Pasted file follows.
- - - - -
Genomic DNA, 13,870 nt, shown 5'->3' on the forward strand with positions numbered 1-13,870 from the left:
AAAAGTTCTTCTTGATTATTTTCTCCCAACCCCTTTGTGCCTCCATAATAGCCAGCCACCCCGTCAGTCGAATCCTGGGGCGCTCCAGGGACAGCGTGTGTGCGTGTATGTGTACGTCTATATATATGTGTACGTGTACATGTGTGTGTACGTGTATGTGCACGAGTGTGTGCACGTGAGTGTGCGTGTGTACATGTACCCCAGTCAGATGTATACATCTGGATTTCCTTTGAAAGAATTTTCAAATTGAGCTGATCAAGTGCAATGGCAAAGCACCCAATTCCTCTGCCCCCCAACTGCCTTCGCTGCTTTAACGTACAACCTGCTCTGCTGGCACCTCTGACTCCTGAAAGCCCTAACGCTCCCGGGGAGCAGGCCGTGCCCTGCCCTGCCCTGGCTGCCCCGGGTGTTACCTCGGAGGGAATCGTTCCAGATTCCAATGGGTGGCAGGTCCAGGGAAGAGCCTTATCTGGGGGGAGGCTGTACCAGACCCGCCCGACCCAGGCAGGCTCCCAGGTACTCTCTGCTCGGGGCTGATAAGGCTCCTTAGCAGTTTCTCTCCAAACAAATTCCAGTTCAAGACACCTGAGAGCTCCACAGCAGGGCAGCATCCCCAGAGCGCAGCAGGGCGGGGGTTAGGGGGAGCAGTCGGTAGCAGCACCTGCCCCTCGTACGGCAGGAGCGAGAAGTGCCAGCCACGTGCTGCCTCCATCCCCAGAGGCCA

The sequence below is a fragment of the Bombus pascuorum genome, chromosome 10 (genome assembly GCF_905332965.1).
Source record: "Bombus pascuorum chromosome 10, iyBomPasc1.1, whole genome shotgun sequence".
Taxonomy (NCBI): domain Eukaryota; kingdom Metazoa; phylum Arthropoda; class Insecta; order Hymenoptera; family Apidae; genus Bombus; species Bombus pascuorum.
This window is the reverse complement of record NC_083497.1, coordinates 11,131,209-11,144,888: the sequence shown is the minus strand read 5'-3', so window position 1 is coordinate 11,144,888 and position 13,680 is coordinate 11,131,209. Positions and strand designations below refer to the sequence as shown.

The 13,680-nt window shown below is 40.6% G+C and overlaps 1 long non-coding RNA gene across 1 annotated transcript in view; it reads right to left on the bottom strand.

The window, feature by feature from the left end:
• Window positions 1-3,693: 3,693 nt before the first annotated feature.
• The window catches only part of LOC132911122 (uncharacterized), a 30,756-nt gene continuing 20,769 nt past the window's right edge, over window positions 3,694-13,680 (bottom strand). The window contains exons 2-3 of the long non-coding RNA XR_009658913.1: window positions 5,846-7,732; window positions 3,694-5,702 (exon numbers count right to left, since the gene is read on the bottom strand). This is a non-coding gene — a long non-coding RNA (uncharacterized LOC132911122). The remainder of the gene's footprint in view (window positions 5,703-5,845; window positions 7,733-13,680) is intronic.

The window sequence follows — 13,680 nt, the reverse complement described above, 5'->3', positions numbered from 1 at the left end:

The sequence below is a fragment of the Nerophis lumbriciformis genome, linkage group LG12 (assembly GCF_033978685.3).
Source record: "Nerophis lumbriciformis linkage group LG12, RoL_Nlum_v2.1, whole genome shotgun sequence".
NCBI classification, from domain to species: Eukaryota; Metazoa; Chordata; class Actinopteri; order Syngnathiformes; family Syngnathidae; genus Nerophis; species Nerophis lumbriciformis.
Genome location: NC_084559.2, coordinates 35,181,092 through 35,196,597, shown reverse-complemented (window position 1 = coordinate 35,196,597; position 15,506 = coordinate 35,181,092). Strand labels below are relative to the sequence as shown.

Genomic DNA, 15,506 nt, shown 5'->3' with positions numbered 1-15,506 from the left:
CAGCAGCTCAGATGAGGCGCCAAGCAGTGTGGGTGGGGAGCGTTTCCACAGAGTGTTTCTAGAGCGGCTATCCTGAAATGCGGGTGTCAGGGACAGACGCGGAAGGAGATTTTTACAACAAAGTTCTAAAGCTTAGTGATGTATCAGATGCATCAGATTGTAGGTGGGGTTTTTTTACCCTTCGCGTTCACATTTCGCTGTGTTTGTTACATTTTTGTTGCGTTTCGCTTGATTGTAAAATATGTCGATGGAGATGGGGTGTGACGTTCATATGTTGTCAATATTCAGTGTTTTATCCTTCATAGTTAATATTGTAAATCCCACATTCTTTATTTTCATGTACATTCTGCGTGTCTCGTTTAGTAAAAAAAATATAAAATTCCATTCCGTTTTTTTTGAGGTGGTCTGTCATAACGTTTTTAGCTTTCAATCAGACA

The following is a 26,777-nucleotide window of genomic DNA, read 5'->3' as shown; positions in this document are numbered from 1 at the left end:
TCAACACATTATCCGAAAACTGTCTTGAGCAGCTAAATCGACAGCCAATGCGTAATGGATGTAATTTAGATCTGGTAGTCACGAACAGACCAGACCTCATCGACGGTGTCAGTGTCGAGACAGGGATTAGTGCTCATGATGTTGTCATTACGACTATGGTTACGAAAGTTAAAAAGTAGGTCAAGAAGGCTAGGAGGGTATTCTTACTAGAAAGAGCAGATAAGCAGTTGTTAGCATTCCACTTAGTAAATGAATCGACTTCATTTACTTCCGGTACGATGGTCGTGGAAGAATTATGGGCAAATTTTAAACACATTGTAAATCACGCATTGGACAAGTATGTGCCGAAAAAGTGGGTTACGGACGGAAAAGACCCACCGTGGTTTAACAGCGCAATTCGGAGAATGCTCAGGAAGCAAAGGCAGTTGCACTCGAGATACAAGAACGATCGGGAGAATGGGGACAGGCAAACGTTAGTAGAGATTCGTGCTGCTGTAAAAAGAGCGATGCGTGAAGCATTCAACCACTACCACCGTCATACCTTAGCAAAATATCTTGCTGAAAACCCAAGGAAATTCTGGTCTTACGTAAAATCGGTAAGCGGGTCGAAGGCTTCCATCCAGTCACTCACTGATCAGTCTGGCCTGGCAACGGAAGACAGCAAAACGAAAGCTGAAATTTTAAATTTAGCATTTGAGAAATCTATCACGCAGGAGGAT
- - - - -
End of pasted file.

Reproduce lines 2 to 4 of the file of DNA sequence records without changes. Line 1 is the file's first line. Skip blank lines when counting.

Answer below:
AAAAGTTCTTCTTGATTATTTTCTCCCAACCCCTTTGTGCCTCCATAATAGCCAGCCACCCCGTCAGTCGAATCCTGGGGCGCTCCAGGGACAGCGTGTGTGCGTGTATGTGTACGTCTATATATATGTGTACGTGTACATGTGTGTGTACGTGTATGTGCACGAGTGTGTGCACGTGAGTGTGCGTGTGTACATGTACCCCAGTCAGATGTATACATCTGGATTTCCTTTGAAAGAATTTTCAAATTGAGCTGATCAAGTGCAATGGCAAAGCACCCAATTCCTCTGCCCCCCAACTGCCTTCGCTGCTTTAACGTACAACCTGCTCTGCTGGCACCTCTGACTCCTGAAAGCCCTAACGCTCCCGGGGAGCAGGCCGTGCCCTGCCCTGCCCTGGCTGCCCCGGGTGTTACCTCGGAGGGAATCGTTCCAGATTCCAATGGGTGGCAGGTCCAGGGAAGAGCCTTATCTGGGGGGAGGCTGTACCAGACCCGCCCGACCCAGGCAGGCTCCCAGGTACTCTCTGCTCGGGGCTGATAAGGCTCCTTAGCAGTTTCTCTCCAAACAAATTCCAGTTCAAGACACCTGAGAGCTCCACAGCAGGGCAGCATCCCCAGAGCGCAGCAGGGCGGGGGTTAGGGGGAGCAGTCGGTAGCAGCACCTGCCCCTCGTACGGCAGGAGCGAGAAGTGCCAGCCACGTGCTGCCTCCATCCCCAGAGGCCA

The sequence below is a fragment of the Bombus pascuorum genome, chromosome 10 (genome assembly GCF_905332965.1).
Source record: "Bombus pascuorum chromosome 10, iyBomPasc1.1, whole genome shotgun sequence".